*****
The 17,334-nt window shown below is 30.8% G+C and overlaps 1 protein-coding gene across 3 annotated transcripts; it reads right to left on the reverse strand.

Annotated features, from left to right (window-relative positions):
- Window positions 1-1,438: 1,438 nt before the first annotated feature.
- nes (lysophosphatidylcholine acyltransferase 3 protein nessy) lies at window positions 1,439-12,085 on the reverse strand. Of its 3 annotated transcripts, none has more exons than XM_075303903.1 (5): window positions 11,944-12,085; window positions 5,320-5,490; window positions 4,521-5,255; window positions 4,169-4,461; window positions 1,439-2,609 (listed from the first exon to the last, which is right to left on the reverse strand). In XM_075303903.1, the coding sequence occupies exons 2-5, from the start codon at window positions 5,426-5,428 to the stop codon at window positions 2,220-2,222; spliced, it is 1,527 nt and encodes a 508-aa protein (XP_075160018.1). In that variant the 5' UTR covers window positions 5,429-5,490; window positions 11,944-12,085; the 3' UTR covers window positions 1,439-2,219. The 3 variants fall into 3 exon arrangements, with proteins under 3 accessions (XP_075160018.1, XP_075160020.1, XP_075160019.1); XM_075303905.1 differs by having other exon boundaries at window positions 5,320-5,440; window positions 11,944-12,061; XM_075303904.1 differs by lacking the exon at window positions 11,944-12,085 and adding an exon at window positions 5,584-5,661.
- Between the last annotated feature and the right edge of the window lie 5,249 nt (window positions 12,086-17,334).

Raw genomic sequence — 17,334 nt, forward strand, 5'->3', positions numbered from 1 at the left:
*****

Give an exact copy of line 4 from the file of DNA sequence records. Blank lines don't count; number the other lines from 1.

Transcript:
- nes (lysophosphatidylcholine acyltransferase 3 protein nessy) lies at window positions 1,439-12,085 on the reverse strand. Of its 3 annotated transcripts, none has more exons than XM_075303903.1 (5): window positions 11,944-12,085; window positions 5,320-5,490; window positions 4,521-5,255; window positions 4,169-4,461; window positions 1,439-2,609 (listed from the first exon to the last, which is right to left on the reverse strand). In XM_075303903.1, the coding sequence occupies exons 2-5, from the start codon at window positions 5,426-5,428 to the stop codon at window positions 2,220-2,222; spliced, it is 1,527 nt and encodes a 508-aa protein (XP_075160018.1). In that variant the 5' UTR covers window positions 5,429-5,490; window positions 11,944-12,085; the 3' UTR covers window positions 1,439-2,219. The 3 variants fall into 3 exon arrangements, with proteins under 3 accessions (XP_075160018.1, XP_075160020.1, XP_075160019.1); XM_075303905.1 differs by having other exon boundaries at window positions 5,320-5,440; window positions 11,944-12,061; XM_075303904.1 differs by lacking the exon at window positions 11,944-12,085 and adding an exon at window positions 5,584-5,661.